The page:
Fewer and fewer Canadians are being locked up, data released by Statistics Canada shows.
Fewer people are being sentenced to terms in provincial jails or federal penitentiaries, or being sent to jail on remand.
The incarceration data shows no effect from two key tough-on-crime measures passed by Stephen Harper’s Conservative government, though falling crime rates may also play a role.
In 2012, the previous government passed a series of new mandatory minimum sentences in addition to those that had already been in the Criminal Code, covering a range of offences from handgun possession to growing marijuana. Earlier, in 2009, the Conservatives passed a law restricting pre-sentence credit for time already served in jail.
Both laws were later constrained, or struck down, by the Supreme Court.
“The changes in sentencing law were symbolic, not real,” Anthony Doob, a University of Toronto criminologist, argued.
“When we went through all the sentencing bills, we were only able to locate a handful that might have had a relatively large impact on a large number of people.”
Nationally, the incarceration rate for provincial jails didn’t seem to be affected at all by the sentencing changes. It stayed steady at almost exactly 90 per 100,000 from 2007 through 2013, unaltered before the Conservative bill restricting pre-sentence credit was passed, after it was passed, and after its eventual reversal by the Supreme Court.
The justice system compensates for sentences that seem potentially unfair, Doob says:
“Sentencing is so imprecise in reality. No two judges are going to give the same sentence. If I’m sentencing somebody, and I would have given him a year, and I give him 10 months, who is going to notice? That kind of compensatory thing, I’m sure was happening all the time.”
Prosecutors often prefer to agree on a guilty plea than to go to trial; mandatory sentences give them less room to negotiate. Some choose a less serious charge instead.
“When you severely restrict the range of discretion that a judge has for sentencing, there can be a reluctance either to charge at that end in the first place or to convict on that particular charge,” Frank Cormier, a criminologist at the University of Manitoba, said.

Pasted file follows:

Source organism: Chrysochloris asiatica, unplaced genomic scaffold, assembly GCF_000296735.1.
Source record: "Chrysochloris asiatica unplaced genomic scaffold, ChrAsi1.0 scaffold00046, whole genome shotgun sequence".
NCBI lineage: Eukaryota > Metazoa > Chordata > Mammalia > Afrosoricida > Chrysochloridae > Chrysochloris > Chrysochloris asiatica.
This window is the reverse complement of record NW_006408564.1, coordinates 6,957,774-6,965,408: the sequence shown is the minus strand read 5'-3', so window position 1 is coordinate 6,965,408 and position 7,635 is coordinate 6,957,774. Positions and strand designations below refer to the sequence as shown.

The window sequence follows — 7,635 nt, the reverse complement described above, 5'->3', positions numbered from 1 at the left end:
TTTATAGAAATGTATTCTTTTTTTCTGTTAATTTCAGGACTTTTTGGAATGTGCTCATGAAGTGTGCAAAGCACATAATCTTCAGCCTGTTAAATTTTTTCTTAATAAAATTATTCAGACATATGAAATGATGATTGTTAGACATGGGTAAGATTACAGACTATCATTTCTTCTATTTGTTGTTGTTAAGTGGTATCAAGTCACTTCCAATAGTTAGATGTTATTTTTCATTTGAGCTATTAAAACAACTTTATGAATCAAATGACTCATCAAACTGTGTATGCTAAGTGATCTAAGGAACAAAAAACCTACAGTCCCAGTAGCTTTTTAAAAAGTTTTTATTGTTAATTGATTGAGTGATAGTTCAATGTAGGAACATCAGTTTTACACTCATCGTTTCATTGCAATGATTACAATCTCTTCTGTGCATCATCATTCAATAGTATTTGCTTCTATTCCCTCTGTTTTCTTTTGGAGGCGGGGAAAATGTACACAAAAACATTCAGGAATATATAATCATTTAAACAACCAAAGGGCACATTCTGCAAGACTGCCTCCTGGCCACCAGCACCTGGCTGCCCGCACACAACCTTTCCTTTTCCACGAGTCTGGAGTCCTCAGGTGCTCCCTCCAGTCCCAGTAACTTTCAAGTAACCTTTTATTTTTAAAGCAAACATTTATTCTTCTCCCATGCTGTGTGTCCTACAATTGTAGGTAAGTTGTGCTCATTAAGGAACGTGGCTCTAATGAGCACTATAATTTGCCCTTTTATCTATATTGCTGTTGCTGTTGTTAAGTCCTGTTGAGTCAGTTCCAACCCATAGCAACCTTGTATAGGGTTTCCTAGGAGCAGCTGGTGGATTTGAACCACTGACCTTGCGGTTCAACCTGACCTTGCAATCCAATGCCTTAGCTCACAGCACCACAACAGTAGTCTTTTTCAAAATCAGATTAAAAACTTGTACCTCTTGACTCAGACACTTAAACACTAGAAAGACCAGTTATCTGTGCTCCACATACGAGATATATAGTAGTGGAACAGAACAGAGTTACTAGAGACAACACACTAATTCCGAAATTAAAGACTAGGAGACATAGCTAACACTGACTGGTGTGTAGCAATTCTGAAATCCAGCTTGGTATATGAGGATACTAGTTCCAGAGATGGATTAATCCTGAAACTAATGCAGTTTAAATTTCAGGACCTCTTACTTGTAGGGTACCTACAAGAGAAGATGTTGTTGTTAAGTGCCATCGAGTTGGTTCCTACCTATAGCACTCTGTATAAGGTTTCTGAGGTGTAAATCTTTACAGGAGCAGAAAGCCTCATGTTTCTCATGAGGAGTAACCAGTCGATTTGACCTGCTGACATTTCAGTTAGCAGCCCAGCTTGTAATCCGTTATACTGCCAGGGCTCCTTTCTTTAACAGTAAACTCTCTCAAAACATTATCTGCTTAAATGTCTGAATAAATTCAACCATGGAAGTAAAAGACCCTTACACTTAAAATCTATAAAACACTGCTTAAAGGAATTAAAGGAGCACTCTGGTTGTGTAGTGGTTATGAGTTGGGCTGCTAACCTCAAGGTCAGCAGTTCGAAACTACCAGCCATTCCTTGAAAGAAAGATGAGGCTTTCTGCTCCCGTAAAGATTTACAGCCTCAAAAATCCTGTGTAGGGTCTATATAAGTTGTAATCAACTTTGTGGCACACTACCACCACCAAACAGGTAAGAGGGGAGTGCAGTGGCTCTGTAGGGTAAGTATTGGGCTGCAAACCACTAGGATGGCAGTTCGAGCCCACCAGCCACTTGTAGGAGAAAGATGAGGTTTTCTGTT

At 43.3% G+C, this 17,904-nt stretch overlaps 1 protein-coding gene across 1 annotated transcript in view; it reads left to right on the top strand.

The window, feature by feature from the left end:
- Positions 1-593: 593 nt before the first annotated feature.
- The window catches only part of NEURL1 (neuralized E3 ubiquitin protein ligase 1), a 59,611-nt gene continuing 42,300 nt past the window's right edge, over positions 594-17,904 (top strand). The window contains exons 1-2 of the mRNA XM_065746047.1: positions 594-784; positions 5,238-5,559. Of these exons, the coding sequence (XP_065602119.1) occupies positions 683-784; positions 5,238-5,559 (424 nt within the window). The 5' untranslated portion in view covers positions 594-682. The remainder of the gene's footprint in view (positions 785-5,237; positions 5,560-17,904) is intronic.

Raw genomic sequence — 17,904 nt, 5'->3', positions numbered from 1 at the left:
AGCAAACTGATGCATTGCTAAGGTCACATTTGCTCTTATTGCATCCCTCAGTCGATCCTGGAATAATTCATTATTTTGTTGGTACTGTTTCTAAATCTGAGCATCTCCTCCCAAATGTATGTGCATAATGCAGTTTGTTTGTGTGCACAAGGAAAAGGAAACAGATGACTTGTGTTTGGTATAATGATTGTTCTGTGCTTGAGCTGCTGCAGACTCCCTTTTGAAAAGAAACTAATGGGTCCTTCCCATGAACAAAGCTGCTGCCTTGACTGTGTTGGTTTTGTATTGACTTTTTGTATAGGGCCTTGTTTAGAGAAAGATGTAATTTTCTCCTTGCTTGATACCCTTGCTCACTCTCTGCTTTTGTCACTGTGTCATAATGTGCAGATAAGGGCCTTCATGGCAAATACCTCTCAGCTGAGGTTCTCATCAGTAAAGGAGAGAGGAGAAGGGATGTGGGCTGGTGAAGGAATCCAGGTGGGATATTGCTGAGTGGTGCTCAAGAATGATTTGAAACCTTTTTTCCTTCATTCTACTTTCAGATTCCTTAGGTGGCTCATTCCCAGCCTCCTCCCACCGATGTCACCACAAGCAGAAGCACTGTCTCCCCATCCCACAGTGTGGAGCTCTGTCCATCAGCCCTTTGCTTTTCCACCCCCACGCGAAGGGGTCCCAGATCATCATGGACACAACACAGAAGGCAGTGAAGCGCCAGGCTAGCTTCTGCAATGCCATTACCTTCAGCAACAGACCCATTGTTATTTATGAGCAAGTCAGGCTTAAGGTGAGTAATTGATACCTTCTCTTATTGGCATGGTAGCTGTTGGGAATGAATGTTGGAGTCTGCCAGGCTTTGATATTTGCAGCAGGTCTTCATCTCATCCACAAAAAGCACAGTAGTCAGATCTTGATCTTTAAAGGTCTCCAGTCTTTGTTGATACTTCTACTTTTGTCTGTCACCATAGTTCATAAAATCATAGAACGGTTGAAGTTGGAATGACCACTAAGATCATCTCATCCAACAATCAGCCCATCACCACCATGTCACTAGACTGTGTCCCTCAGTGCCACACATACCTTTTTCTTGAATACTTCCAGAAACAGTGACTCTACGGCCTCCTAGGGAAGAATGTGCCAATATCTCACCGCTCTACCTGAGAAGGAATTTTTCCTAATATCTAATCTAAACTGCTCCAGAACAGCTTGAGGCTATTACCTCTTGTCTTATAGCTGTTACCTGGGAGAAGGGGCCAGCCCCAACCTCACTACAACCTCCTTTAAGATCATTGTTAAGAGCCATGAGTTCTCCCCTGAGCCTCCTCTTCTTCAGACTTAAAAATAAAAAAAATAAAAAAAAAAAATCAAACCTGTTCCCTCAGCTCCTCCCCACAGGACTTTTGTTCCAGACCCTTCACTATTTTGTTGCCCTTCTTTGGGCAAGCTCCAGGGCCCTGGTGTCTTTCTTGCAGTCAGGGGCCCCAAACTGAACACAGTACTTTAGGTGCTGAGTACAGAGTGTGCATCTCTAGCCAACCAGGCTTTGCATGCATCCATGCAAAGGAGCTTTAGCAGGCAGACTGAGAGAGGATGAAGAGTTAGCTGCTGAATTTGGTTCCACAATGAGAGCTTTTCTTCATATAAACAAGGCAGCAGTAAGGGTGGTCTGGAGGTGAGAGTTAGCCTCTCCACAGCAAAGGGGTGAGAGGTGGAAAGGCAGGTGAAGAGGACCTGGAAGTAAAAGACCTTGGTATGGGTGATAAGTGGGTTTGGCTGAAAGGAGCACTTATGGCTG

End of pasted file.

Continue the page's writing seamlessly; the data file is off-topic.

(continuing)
“It is more of an all-or-nothing situation.”
Manitoba jails the most residents per capita and British Columbia the fewest, the data shows. Manitoba (and to a lesser extent Saskatchewan) have seen sharply rising incarceration rates, bucking the national trend.
Manitoba’s incarceration rate has almost doubled since 2005.
“Part of the reason is our very large First Nations population in Manitoba and Saskatchewan,” Cormier said.
“In our jail and penitentiary populations, First Nations people are highly over-represented, for all kinds of reasons.”
In both provinces, aboriginal inmates are a majority of people entering provincial jails: 72 per cent in Manitoba and 75 per cent in Saskatchewan.
“A greater proportion of the accused going in to the system are aboriginal people,” Cormier said. “Crime rates do tend to be higher among the aboriginal population, for various historic reasons. When aboriginal people go to court, conviction rates tend to be higher, and sentences tend to be longer. We see fewer community sentences.”
Some of the drop in incarceration rates is due to falling crime rates driven by demographics, Cormier said.
“Criminal behaviour is concentrated around the 15-25-year age range. As we have fewer and fewer young people in the population, we shouldn’t be surprised that crime rates will drop. Related to that, we’ll see incarceration rates drop as well.”